Alan Dent


If you haven't heard of John Murray, you must have been reading the reviews. All his work, significant achievement though it is, has been published by small imprints. If Murray is largely ignored, except by a small and discerning audience,  it isn't because his work isn't brilliant. It's probably because he lives in Cumbria, has no connections with the London literary Mafia, or any of the silly accoutrements of tawdry notoriety which help to keep writers in the mesmerised public gaze. He's just a writer, but what he writes is more challenging, more bracing and much more worthy of comment and attention than the acres of curried ephemera that attract so much unctuous verbiage.  

His first novel was written seven years after he came down from Oxford where he read Sanskrit but it touches not at all on that world. It returns to the Cumbria of his childhood and explores the inner lives of an unexceptional family, revealing as it goes the exceptional nature of the unexceptional. It is a novel untouched by melodrama, in itself extraordinary given the influence of melodrama on the form. Novelists of the second rank rely too heavily on narrative drive and narrative tips too easily towards melodrama. The greatness of the modern novel, of modern literature as a whole, lies elsewhere.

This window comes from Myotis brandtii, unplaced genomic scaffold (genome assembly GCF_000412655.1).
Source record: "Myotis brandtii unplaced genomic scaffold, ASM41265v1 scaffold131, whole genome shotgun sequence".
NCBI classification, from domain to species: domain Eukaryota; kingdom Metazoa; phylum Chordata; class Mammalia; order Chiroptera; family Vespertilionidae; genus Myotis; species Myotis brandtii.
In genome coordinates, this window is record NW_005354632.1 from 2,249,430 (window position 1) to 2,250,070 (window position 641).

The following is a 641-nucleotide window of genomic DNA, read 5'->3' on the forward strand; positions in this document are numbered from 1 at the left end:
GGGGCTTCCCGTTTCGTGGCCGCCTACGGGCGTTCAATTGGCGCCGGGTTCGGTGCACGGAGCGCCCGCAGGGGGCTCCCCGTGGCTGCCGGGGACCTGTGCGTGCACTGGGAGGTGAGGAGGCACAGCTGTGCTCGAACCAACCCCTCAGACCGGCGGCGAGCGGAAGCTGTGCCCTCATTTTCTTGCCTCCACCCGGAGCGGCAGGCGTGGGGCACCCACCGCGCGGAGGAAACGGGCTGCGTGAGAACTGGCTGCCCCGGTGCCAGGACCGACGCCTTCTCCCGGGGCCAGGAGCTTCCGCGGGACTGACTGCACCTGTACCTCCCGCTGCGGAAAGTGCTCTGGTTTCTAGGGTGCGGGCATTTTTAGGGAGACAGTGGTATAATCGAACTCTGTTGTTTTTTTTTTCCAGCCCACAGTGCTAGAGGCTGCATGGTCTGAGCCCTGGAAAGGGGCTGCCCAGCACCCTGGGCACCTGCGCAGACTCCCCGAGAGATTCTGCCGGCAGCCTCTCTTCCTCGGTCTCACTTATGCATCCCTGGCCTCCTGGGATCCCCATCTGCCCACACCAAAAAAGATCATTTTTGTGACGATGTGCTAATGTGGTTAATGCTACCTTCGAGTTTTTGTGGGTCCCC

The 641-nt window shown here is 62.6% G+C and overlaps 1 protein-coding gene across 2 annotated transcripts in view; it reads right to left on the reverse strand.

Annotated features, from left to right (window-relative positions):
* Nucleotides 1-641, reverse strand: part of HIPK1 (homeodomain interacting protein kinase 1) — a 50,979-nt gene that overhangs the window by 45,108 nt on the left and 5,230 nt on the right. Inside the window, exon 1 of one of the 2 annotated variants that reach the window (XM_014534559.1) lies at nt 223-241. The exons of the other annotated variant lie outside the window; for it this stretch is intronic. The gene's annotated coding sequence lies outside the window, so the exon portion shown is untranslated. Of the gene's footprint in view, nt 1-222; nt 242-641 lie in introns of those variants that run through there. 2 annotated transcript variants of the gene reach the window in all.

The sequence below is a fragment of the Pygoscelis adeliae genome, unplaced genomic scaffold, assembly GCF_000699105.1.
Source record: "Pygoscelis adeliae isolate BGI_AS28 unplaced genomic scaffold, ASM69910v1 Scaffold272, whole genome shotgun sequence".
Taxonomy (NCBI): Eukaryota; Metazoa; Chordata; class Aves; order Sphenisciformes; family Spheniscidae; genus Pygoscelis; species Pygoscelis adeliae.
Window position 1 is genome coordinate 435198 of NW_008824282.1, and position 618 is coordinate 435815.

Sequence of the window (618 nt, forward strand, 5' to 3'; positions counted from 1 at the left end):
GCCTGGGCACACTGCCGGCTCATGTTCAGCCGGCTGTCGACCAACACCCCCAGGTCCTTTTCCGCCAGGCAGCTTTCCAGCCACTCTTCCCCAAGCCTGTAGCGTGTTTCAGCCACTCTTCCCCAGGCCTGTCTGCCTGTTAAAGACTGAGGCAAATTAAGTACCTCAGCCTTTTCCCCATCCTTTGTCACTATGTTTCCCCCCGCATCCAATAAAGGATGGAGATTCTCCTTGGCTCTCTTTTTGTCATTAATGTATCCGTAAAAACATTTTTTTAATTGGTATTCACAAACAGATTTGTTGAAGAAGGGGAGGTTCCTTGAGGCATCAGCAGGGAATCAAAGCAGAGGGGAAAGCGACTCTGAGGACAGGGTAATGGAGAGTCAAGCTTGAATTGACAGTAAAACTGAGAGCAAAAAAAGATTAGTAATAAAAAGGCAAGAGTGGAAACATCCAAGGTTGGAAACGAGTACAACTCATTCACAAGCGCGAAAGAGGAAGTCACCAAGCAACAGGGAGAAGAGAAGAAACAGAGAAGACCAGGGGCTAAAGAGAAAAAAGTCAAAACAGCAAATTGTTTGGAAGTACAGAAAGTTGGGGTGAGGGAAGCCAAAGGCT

John Murray diminishes narrative drive in Samarkand to an absolute minimum. Things happen but not as part of a pattern, as the working out of a fate, as an illustration of psychological determinism. The form of the novel is not linear but radial. It works like memory, reaching out for detail and connecting it to the contiguous. To use the awful, unavoidable word, this is a novel of ordinary life. The authors warning to the reader is to be patient, to be calm, not to expect to be entertained, to pay attention, to think, to see. And what is seen is a family, holding together through love, duty, doggedness, loyalty, habit while at the same time containing the conflicting, rending dreams, hopes, disappointments, fears of its six members. It wouldn't be possible to work out a strict chronology for the book. Over just what span of time do its events take place ? Murray dissolves chronological time in the experiential and in so doing undermines the conviction that movement of time leads us to betterment, or at least to change. Chronology was essential to the nineteenth century novel because the form partook of the philosophical error that sees time itself as a medium of deliverance or perdition. In the nineteenth century novel, History was always on the march and like society, individuals had destinies the backdrop to which was the huge historical events against which their lives were played out. In this novel, Murray makes history a foreground and raises the individuals to their proper stature. He explores the lives of his characters from the inside and finds in small things, Sarah's (the mother ) desire for a bigger house for example, or Frank's (the eldest son ) grinding efforts at the exams which he sees as the key to a bigger and better life, a grandeur, a tragedy, a pathos; the commonplace passions and conflicts of the human soul, at once touching, comprehensible yet tinged with ludicrousness.